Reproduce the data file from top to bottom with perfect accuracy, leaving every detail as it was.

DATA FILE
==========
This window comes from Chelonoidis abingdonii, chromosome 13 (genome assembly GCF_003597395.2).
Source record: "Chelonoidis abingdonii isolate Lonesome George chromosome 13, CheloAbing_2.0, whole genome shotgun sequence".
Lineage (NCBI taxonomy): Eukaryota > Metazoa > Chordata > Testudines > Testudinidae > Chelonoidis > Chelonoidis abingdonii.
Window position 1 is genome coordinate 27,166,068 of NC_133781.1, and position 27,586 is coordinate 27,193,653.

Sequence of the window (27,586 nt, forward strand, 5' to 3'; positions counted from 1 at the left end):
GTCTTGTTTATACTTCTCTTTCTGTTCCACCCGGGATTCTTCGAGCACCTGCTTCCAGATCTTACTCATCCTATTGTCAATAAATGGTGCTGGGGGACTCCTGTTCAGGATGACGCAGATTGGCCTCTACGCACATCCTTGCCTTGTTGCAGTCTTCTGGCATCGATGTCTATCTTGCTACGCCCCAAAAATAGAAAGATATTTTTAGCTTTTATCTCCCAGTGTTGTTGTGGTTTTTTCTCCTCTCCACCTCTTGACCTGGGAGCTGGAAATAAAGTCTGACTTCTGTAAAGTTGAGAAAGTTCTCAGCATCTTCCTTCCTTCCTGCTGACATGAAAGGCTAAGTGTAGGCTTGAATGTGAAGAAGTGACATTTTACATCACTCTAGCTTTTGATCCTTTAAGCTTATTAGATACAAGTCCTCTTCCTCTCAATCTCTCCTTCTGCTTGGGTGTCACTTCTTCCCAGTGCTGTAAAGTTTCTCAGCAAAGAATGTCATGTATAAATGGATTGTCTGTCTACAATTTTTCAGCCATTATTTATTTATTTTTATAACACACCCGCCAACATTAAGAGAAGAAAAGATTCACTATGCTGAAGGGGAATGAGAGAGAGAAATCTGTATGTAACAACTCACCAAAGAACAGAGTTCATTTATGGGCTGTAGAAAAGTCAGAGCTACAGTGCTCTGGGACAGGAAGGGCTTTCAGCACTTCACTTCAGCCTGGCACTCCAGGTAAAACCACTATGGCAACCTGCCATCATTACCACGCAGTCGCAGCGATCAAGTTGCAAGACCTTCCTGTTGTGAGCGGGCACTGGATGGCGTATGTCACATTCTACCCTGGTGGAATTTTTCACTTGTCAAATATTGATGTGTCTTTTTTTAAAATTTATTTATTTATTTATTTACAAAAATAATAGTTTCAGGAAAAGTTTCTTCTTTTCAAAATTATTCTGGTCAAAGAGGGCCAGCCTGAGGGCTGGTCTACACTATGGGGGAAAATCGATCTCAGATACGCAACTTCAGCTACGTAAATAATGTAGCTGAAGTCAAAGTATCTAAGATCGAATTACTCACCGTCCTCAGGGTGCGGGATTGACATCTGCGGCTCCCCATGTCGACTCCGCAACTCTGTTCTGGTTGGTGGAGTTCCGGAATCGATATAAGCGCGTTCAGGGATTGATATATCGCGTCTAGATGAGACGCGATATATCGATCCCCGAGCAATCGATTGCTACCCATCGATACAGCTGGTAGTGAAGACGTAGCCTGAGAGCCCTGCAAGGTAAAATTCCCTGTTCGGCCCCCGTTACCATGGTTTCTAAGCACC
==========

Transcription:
This window comes from Chelonoidis abingdonii, chromosome 13 (genome assembly GCF_003597395.2).
Source record: "Chelonoidis abingdonii isolate Lonesome George chromosome 13, CheloAbing_2.0, whole genome shotgun sequence".
Lineage (NCBI taxonomy): Eukaryota > Metazoa > Chordata > Testudines > Testudinidae > Chelonoidis > Chelonoidis abingdonii.
Window position 1 is genome coordinate 27,166,068 of NC_133781.1, and position 27,586 is coordinate 27,193,653.

Sequence of the window (27,586 nt, forward strand, 5' to 3'; positions counted from 1 at the left end):
GTCTTGTTTATACTTCTCTTTCTGTTCCACCCGGGATTCTTCGAGCACCTGCTTCCAGATCTTACTCATCCTATTGTCAATAAATGGTGCTGGGGGACTCCTGTTCAGGATGACGCAGATTGGCCTCTACGCACATCCTTGCCTTGTTGCAGTCTTCTGGCATCGATGTCTATCTTGCTACGCCCCAAAAATAGAAAGATATTTTTAGCTTTTATCTCCCAGTGTTGTTGTGGTTTTTTCTCCTCTCCACCTCTTGACCTGGGAGCTGGAAATAAAGTCTGACTTCTGTAAAGTTGAGAAAGTTCTCAGCATCTTCCTTCCTTCCTGCTGACATGAAAGGCTAAGTGTAGGCTTGAATGTGAAGAAGTGACATTTTACATCACTCTAGCTTTTGATCCTTTAAGCTTATTAGATACAAGTCCTCTTCCTCTCAATCTCTCCTTCTGCTTGGGTGTCACTTCTTCCCAGTGCTGTAAAGTTTCTCAGCAAAGAATGTCATGTATAAATGGATTGTCTGTCTACAATTTTTCAGCCATTATTTATTTATTTTTATAACACACCCGCCAACATTAAGAGAAGAAAAGATTCACTATGCTGAAGGGGAATGAGAGAGAGAAATCTGTATGTAACAACTCACCAAAGAACAGAGTTCATTTATGGGCTGTAGAAAAGTCAGAGCTACAGTGCTCTGGGACAGGAAGGGCTTTCAGCACTTCACTTCAGCCTGGCACTCCAGGTAAAACCACTATGGCAACCTGCCATCATTACCACGCAGTCGCAGCGATCAAGTTGCAAGACCTTCCTGTTGTGAGCGGGCACTGGATGGCGTATGTCACATTCTACCCTGGTGGAATTTTTCACTTGTCAAATATTGATGTGTCTTTTTTTAAAATTTATTTATTTATTTATTTACAAAAATAATAGTTTCAGGAAAAGTTTCTTCTTTTCAAAATTATTCTGGTCAAAGAGGGCCAGCCTGAGGGCTGGTCTACACTATGGGGGAAAATCGATCTCAGATACGCAACTTCAGCTACGTAAATAATGTAGCTGAAGTCAAAGTATCTAAGATCGAATTACTCACCGTCCTCAGGGTGCGGGATTGACATCTGCGGCTCCCCATGTCGACTCCGCAACTCTGTTCTGGTTGGTGGAGTTCCGGAATCGATATAAGCGCGTTCAGGGATTGATATATCGCGTCTAGATGAGACGCGATATATCGATCCCCGAGCAATCGATTGCTACCCATCGATACAGCTGGTAGTGAAGACGTAGCCTGAGAGCCCTGCAAGGTAAAATTCCCTGTTCGGCCCCCGTTACCATGGTTTCTAAGCACC